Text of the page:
Don’t Colour Me Pink

It’s been a particularly crappy couple of weeks when it comes to the gender divide, and people getting their hate on for feminism (yeah, I’m gonna poke that bear again). But it was while out shopping with my daughter yesterday, that the ire in both of us was roused. Why? Because of the colour pink.

I’ve never been a fan of the colour (although I do have a pale-pink skull cap I adore), and that dislike has only deepened over the years as its use as a marketing ploy to lure half the species. It basically equates to: female bits = love of all things pink.

Yeah… no. When I see aisles of pink in the toy section, it pisses me off. As parents, are we too stupid to know which toy our child will like unless it’s painted a particular colour? Will my daughter or nieces not play with Lego unless it’s pink? Will they not pick up a Nerf gun or crossbow unless it’s pinked-up with ‘Rebelle’? (Why not Rebel?) Is that blue truck not for them?

So prevalent is this gender-marketing, my daughter refuses to buy into its blatant bias. But yesterday, it reached a new low. We were out shopping when she stormed over to me, anger etched clearly on her face, and I wondered what had garnered her ire. She dragged me over to the ‘girls’ clothing section and pointed out a t-shirt. “What the hell is this?”

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“Wrong is what it is,” I told her, my ire matching hers. My daughter loves to read, she loves books and she loves comics, and she’s just been told by company marketers that if she’s a girl, the only way she can like superheroes is if they’re pink.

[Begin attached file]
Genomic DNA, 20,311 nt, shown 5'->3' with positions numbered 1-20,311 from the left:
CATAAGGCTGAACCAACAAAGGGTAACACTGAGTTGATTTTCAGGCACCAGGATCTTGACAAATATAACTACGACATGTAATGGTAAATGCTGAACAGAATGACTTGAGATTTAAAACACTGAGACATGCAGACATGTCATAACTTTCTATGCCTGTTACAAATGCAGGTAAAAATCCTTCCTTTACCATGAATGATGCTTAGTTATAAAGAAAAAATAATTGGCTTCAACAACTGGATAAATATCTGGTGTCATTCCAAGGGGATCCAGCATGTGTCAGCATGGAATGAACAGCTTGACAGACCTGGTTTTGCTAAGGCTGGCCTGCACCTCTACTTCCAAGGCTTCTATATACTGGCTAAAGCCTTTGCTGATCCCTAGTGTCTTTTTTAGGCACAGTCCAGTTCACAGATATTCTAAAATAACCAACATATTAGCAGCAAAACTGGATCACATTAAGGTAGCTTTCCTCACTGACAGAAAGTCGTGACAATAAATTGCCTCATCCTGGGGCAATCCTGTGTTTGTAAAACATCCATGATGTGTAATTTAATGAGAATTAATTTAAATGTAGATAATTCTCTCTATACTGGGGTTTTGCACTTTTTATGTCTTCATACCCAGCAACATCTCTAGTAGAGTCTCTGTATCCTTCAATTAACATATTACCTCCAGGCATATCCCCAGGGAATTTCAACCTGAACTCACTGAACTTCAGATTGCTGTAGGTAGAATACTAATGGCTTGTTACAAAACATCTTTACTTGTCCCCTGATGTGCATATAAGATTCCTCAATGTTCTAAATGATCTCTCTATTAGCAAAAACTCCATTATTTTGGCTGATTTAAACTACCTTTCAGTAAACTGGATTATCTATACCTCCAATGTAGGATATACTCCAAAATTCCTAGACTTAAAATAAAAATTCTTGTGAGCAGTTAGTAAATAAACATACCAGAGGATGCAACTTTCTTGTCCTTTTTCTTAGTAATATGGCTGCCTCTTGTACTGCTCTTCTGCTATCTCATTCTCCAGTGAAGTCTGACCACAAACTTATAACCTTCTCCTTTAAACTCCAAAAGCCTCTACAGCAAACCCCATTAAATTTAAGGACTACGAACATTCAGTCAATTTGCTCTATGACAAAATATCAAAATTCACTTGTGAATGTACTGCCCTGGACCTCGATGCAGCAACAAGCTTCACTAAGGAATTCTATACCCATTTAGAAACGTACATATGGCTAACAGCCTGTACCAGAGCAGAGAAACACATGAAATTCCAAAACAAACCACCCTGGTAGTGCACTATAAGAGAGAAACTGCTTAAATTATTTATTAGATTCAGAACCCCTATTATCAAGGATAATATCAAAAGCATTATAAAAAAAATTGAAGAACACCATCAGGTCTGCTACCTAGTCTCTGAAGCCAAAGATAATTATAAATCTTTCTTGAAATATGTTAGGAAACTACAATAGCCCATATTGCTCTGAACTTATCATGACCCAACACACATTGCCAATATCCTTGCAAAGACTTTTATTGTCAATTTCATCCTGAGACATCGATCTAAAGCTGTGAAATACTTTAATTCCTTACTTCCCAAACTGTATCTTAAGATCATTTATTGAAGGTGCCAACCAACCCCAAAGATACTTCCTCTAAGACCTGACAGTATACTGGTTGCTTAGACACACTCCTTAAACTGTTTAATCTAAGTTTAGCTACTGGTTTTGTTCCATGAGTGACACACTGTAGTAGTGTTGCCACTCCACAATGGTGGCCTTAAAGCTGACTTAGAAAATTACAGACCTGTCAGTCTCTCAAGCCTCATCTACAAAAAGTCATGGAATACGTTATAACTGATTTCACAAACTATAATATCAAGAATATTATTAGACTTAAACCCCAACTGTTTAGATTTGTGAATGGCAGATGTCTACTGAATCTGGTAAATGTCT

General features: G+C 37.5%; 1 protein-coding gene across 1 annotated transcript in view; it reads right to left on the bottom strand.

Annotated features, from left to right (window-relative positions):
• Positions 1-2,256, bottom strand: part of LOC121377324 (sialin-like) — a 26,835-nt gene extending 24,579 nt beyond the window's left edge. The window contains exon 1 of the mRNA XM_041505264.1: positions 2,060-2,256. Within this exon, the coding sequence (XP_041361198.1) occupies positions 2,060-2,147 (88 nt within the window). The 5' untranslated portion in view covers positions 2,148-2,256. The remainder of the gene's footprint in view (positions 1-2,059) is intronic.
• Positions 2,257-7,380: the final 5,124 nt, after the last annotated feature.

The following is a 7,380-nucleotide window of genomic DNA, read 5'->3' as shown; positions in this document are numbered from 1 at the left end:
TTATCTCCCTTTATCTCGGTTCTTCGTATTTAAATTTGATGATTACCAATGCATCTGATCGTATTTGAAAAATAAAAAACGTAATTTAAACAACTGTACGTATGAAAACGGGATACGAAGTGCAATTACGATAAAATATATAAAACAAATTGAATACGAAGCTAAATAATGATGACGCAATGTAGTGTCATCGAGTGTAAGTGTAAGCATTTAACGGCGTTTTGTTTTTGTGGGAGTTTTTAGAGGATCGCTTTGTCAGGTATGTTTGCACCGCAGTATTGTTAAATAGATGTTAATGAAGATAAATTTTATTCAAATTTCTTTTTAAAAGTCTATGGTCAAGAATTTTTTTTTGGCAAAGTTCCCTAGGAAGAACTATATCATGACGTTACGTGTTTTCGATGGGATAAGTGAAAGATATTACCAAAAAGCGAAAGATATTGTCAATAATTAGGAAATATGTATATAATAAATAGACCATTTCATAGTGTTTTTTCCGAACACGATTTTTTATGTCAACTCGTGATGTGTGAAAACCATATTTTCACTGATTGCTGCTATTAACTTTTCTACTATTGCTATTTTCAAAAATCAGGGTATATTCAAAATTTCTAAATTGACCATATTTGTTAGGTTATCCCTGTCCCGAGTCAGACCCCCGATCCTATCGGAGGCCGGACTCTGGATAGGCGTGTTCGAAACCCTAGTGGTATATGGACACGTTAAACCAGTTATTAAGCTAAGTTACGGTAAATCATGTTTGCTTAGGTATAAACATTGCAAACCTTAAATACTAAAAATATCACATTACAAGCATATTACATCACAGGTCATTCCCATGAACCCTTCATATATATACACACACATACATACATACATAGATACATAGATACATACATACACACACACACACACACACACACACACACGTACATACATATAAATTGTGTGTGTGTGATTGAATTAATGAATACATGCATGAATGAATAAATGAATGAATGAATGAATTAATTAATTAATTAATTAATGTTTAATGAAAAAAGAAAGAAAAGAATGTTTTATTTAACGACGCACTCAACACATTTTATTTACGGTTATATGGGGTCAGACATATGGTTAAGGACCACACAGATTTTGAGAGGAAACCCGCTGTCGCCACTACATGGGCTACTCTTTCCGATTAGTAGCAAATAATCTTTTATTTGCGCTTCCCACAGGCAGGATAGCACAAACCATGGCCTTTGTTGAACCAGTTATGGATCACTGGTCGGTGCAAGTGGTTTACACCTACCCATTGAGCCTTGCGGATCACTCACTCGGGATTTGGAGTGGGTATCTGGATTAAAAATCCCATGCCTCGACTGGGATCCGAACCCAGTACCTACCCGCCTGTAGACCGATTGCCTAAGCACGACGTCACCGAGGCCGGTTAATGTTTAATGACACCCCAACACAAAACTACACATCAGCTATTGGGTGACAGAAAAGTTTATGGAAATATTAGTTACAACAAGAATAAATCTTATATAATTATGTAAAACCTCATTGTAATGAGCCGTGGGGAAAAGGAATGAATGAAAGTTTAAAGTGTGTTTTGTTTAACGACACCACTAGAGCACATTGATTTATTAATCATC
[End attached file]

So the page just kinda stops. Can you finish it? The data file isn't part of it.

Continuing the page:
Am I jumping to conclusions? No. Because she then took me to the ‘boys’ section and showed me this:

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Superheroes as they’re depicted in the comic books.

“Why’d they pink it up?” she asked. “They don’t even look right. Am I supposed to like it more because it’s pink and I’m a girl?”

Honesty was all I could give her. “That’s what some people think, yes.”

“People are idiots,” she said. “I’m not buying that. No one should buy that.”

She’s smart my daughter. Strong and opinionated. She won’t be swayed by the stupid pink marketers put on merchandise, and she’ll speak up when she sees how wrong that is. But most of society is conditioned to ‘girl = pink’ and ‘boy = blue’, and what happens to those kids who identify to so-called opposing gender colours? You see it’s more than just an ‘identifier’, it’s a separator. Girls here, boys there. These are for them, not for you. And just to make it easy, let’s colour-code the crap out of it. Are you pretty in pink? Or dark and tough?

It’s this gender divide that begins at birth (or even pre-birth for those who discover the gender of their child), and is reinforced via gender-stereotyping of toys and clothes, and infused with colour. It’s something my husband and I never bought into, and something we explained to both our daughter and our son – colour, like everything else, has nothing to do with gender. You like what you like. If the marketers have done one thing though, they’ve shown me and my daughter that we don’t like being coloured pink.

And for those of you who want to know how to pick a toy for a child? Here’s a simple flow chart:

gender toys

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